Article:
It took 43 years since the discovery of the Dead Sea Scrolls from 1947-1952 until they were finally made public in 1991-1995. Most are now housed in Israel Museum's Shrine of the Book constructed in 1965 and the Jordan Museum in 2011. Since 2011 there is an online site: The Digital Dead Sea Scrolls, but this is not a complete set. Many pesher fragments have not been scanned!! As to the important Habakkuk Scroll, it does not contain a translation as the translations have been deemed copyrightable, which is a travesty to world knowledge. Ultimately the general public may have heard of the copy of Isaiah in a huge scroll, but are in the dark on those original works of pesharim and their importance to Christianity.
As has been true from the days of Galileo, anyone who dares to suggest that Church doctrine is false has been ridiculed and suppressed. The scholars and the Christian fundamentalists have fought tirelessly against two of the most important innovative scholars, John Allegro and Barbara Thiering, just because they suggested that the pesharim of the Dead Sea Scrolls might have inspired the writers of the Gospels.
You see the writers of the DSS took passages from the Bible and interpreted them as prophesies that related to their present time. They believed that their time was special because prophets like Daniel predicted that God would intervene of the side of Israel to bring His kingdom to earth and displace all the pagan kings with their king, a descendant of David. Even the descendant of David was contested between Jesus, the first born, but conceived in a slight violation to Essene rules, and James, the second son, also of Mary and Joseph.
These two scholars Allegro and Thiering began to look at the inconsistencies of the Gospels and came to the conclusion that they must have been written in a way that would lend itself to pesher interpretation. If the Old Testament contained messages that could be deciphered, then the writers of the Gospels would have written the New Testament in the same way. The obvious symbology of Revelation that is nearly undecipherable also lends credence to this theory.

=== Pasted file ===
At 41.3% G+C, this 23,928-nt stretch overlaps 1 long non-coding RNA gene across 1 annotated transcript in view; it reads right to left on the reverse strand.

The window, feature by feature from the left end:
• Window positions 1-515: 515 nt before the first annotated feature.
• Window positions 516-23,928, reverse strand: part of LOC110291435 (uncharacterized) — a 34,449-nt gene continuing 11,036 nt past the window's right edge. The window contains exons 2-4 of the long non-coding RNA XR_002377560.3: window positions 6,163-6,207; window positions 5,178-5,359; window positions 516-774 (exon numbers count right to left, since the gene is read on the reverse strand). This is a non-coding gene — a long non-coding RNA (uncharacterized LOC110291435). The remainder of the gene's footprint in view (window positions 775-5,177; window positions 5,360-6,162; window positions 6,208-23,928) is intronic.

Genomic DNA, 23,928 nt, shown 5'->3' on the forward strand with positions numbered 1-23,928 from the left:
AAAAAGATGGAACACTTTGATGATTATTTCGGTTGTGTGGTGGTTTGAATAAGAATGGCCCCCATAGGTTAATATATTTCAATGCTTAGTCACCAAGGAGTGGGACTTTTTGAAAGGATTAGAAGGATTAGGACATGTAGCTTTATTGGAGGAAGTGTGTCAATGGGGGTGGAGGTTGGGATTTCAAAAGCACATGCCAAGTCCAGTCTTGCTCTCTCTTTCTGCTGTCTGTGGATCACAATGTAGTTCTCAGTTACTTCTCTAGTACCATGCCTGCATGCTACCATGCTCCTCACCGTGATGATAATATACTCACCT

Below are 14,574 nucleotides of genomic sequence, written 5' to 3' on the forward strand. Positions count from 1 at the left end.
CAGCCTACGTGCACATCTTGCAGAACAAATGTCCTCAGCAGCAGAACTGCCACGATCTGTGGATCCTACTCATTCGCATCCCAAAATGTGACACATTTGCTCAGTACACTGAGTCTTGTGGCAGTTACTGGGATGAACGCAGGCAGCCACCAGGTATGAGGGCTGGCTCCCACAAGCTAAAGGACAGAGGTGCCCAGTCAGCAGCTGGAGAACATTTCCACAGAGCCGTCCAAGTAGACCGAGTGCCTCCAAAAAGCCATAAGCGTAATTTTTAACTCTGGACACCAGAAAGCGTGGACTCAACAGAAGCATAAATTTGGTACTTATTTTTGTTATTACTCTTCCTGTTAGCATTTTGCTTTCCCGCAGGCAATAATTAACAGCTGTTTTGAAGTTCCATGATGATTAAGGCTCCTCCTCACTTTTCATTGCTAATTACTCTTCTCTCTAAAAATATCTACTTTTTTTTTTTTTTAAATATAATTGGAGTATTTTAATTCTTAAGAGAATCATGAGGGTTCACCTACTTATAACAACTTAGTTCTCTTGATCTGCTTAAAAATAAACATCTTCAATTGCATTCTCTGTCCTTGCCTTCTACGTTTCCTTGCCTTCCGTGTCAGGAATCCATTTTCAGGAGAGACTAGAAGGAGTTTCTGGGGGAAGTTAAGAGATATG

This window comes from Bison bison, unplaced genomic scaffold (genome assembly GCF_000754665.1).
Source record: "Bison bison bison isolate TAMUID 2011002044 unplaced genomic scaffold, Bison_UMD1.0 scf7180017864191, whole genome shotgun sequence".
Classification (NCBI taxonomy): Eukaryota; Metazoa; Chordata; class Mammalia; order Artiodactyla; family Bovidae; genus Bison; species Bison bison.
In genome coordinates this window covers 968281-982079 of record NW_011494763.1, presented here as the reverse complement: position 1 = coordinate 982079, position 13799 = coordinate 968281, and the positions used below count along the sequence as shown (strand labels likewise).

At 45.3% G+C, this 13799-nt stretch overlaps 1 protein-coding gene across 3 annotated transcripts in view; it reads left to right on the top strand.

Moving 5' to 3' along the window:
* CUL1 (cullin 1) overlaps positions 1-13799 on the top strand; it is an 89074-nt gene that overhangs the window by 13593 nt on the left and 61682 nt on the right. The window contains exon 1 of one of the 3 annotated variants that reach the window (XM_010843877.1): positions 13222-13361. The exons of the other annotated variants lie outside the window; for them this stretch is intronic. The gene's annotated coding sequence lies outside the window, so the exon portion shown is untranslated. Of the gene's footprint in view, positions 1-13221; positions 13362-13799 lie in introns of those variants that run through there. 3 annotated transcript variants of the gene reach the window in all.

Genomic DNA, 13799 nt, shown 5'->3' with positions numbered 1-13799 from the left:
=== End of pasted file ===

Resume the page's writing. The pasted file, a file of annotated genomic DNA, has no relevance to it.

John Allegro was one of the initial people working on deciphering the Dead Sea Scrolls and was the first to decipher the Copper Scroll in 1956. With his very scholarly, difficult to understand words and sentences which I have extracted, he makes these observations in his talk Jesus and Qumran – The Dead Sea Scrolls, April 19, 1985
There are quite a few similarities to the Essenes and Therapeuts in the stories of Jesus being "a gentle rabbi, friend of little children, Roman tax-collectors, and ladies with gynecological problems" who was able to heal by "secret passwords and sayings."
We tend to dismiss the "verbal puns and nicknames in the Gospel narratives as examples of the trivial banter to be expected among friends and we have been too ready to shrug off the grammatical mistakes as mere faults in transmission by linguistically incompetent scribes. However, once we begin to treat those 'onion skins' more seriously, we shall begin to recognize beneath their surface other meaningful concepts, and to find their source in key biblical texts whose manner of interpretation is now explicable in terms
of the Essene pesharim."
"In the sectarian rules of conduct (in the Dead Sea Scrolls) we can see clear patterns for the organizational structure
and discipline of the early Christian communities, like the institution of the presbytery and bishopric, disciplinary procedures,
standards of communal behavior, methods of joint funding, attitudes to women and sex, the theological basis for the practice
of spiritual healing, and so on."
Barbara Thiering made similar statements in her book Jesus the Man (Jesus and the Riddle of the Dead Sea Scrolls) published in 1992 after the BBC film with a similar title in 1990. Her thoughts on the subject can be found on the web site which I built for her. These are quotes are from Explaining Miracles from her Pesher Technique website.